Donald Trump's angry, rambling, incoherent, and boastful Election Night speech presents a familiar puzzle: Does the president sincerely believe the weird stuff he says, or is it all part of a clever populist strategy? The distinction should matter to journalists, because it is the difference between a lie and a delusion. By "delusion" I do not mean to imply a psychiatric diagnosis—just the common human tendency to believe things that are not true when they fit one's self-image or preexisting opinions.
While everyone is prone to that temptation, Trump rarely seems to resist it. If a state's early election returns show him behind but he eventually wins, as happened in Florida last night, it is only because it took time for voters' love of him to be revealed. But when Trump has an initial advantage that disappears as more votes are counted, he concludes that "a fraud" has been perpetrated on "the American public."
For Trump, the ordinary ups and downs of Election Night are immediate cause for suspicion, except when they favor him. "We were getting ready for a big celebration, we were winning everything, and all of a sudden, it was just called off," he said. "We won states. And all of a sudden I said, 'What happened to the election? It's off.' And we have all these announcers saying, 'What happened?' And then they said, 'Oh.'"
Trump's explanation: "You know what happened? They knew they couldn't win, so they said, 'Let's go to court.'"
As is frequently the case with Trump, it is not exactly clear what he was talking about. But it seems he was referring to Democrats' support for expanding mail-in voting, which Trump has been attacking as inherently fraudulent (except in Florida!) for months. "I've been saying this from the day I heard they were going to send out tens of millions of ballots," he said. "Either they were going to win, or if they didn't win, they'll take us to court."
When Democrats challenge voting procedures, in Trump's view, they are trying to "disenfranchise" his supporters. When Republicans challenge voting procedures, they are trying to protect the integrity of the electoral process, even when they are seeking to invalidate ballots that people cast in good faith based on the rules announced by government officials.
Likewise, when Democrats "go to court," it is only because they know "they couldn't win" otherwise. When Republicans go to court, as Trump said he will do if the election does not turn out the way he wants, they are preserving democracy.
This kind of partisan hypocrisy goes both ways. Both major parties can be expected to scramble for whatever advantage they can get, while impugning the other side's motives and presenting their own as purely in the public interest. But Trump elevates that tradition to a new level: He routinely and recklessly accuses Democrats of criminal activity as well as sneaky legal maneuvers.
"We did win this election," Trump declared. "So our goal now is to ensure the integrity for the good of this nation. This is a very big moment. This is a major fraud in our nation. We want the law to be used in a proper manner. So we'll be going to the U.S. Supreme Court. We want all voting to stop."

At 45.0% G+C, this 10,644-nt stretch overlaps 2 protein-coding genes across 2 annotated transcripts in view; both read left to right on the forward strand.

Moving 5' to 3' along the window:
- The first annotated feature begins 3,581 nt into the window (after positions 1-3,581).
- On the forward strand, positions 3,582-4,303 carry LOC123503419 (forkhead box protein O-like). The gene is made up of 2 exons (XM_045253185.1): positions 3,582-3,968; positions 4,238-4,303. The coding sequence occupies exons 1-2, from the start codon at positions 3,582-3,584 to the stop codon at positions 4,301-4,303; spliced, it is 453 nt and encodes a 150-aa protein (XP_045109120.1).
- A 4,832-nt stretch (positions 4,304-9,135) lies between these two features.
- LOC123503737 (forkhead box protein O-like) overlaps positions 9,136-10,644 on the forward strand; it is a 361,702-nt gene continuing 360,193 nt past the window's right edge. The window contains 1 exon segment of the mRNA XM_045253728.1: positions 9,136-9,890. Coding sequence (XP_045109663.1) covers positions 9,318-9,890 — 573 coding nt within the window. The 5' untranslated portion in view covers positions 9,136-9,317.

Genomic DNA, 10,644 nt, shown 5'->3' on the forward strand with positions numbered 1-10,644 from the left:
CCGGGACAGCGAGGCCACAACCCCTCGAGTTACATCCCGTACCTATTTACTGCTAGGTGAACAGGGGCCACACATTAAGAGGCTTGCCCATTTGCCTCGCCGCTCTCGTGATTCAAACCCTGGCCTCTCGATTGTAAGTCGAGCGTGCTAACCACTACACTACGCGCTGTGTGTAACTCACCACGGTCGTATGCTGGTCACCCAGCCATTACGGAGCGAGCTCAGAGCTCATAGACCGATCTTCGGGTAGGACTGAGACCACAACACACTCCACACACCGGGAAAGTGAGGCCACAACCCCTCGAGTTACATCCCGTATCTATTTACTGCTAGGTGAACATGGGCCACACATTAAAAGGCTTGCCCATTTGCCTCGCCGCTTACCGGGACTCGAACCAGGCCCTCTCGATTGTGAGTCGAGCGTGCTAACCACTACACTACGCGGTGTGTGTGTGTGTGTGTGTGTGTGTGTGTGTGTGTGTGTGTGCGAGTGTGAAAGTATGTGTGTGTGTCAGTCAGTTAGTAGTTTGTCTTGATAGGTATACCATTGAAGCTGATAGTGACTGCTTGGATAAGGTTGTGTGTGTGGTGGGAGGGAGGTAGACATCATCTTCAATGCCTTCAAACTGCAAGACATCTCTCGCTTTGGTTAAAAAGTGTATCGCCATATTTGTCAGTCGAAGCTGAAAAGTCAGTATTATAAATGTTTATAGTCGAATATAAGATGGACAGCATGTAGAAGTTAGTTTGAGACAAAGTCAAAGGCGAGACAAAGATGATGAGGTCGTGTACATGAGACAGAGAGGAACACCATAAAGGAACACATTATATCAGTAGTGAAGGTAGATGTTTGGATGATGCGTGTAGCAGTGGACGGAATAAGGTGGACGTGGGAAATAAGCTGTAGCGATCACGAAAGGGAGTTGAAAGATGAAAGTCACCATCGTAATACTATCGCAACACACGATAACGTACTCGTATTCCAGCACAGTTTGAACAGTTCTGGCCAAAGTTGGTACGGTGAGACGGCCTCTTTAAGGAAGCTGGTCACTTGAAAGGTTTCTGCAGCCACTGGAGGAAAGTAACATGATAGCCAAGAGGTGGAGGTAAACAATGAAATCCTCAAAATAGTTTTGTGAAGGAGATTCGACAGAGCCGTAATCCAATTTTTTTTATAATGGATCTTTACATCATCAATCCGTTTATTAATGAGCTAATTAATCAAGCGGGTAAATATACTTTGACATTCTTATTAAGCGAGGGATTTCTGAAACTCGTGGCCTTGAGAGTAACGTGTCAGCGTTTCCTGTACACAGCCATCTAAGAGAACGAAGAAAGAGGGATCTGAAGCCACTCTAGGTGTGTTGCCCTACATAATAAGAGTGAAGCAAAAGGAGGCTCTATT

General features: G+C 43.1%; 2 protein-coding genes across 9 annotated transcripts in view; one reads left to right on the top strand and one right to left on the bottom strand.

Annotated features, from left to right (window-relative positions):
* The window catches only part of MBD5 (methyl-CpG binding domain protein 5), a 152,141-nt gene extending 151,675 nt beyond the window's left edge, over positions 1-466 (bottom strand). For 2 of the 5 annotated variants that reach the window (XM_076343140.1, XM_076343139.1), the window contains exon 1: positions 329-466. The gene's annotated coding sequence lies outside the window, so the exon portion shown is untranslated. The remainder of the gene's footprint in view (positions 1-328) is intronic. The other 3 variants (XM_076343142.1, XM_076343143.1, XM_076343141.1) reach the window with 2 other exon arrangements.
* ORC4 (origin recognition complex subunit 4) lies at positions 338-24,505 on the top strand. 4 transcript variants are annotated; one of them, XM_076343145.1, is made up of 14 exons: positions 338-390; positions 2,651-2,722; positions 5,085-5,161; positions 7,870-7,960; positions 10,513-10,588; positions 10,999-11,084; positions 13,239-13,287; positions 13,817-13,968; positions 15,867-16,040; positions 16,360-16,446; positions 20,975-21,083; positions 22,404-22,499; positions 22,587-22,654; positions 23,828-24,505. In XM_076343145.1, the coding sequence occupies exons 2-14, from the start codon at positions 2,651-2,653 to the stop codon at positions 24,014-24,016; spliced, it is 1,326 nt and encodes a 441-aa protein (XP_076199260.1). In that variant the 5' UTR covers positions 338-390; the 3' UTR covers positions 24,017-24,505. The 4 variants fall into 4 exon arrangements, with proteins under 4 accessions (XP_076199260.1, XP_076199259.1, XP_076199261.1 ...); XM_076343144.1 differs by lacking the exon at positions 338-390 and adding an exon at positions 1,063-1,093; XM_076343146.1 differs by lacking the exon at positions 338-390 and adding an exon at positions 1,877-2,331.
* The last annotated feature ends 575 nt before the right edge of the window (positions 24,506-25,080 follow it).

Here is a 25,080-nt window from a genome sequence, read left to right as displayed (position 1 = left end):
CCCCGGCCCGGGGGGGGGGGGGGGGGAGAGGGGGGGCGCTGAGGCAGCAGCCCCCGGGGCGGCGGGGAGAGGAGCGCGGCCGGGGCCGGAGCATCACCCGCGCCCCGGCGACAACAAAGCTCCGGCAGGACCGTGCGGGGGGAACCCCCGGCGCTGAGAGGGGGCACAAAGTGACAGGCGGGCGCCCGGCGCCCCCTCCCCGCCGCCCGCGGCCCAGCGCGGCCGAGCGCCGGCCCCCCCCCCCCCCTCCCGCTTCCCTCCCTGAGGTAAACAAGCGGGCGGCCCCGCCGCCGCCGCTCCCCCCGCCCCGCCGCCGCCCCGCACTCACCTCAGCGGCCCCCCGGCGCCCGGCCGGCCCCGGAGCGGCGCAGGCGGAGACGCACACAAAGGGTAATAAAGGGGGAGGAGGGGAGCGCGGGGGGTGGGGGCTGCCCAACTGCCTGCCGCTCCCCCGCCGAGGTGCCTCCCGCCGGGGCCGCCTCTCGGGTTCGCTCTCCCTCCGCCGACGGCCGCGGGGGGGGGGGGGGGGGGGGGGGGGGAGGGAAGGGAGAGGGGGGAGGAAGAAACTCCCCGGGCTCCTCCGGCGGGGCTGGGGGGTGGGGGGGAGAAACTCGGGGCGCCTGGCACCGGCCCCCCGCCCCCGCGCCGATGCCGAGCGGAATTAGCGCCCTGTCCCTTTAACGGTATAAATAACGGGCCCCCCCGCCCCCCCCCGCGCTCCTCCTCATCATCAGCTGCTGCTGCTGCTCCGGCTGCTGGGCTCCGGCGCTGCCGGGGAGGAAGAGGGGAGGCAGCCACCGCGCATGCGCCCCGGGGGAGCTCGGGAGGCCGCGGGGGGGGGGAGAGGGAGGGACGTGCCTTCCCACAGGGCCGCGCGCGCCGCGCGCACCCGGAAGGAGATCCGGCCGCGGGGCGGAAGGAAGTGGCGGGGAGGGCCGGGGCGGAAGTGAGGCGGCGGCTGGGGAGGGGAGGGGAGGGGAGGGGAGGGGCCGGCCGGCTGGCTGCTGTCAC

At that point, of course, voting had stopped. It was the counting that continued, which is how elections work. If the delay in declaring a winner is longer than usual this year, "a major fraud" is hardly the most parsimonious explanation, given the closeness of the race, historically high voter turnout, and a surge in mail-in voting during the COVID-19 pandemic—factors that were expected to lengthen the wait.
"We don't want them to find any ballots at 4:00 in the morning and add them to the list," Trump said. "OK? It's a very sad moment. To me this is a very sad moment, and we will win this. And as far as I'm concerned, we already have won it."
Trump continued that theme on Twitter this morning: "Last night I was leading, often solidly, in many key States, in almost all instances Democrat run & controlled. Then, one by one, they started to magically disappear as surprise ballot dumps were counted. VERY STRANGE, and the 'pollsters' got it completely & historically wrong!"
Twitter attached a warning to that post: "Some or all of the content shared in this Tweet is disputed and might be misleading about an election or other civic process." But even without the company's pious pronouncement, any mildly skeptical person would recognize that Trump's conspiracy theory has no basis in fact.
Last night, for example, Trump claimed "we won" in Michigan because he was ahead of Joe Biden by "107,000 votes" with 81 percent of ballots counted. But that still left hundreds of thousands of ballots that could shift the advantage to Biden. Likewise in Pennsylvania, where Trump claimed "we're winning" by "a tremendous amount."
As I write, Trump is ahead by more than 460,000 votes in Pennsylvania, but more than a third of the ballots have yet to be counted. If mail-in ballots favor Biden—a partisan tilt fostered by Trump's unfounded scaremongering about this voting method—Biden could still end up winning the state's electoral votes.
Biden is beating Trump by just 45,000 votes in Michigan, with more than 200,000 ballots left to be counted. Would Biden be justified in demanding that the count stop now, while he is ahead?
"They are finding Biden votes all over the place—in Pennsylvania, Wisconsin, and Michigan," Trump complained today. "So bad for our Country!" To which Rep. Justin Amash (L–Mich.) dryly replied: "It's called an election."
So we come back to the question we started with: Can Trump really be this clueless? After nearly four years of this president's self-flattering nonsense, I am beginning to suspect the answer is yes.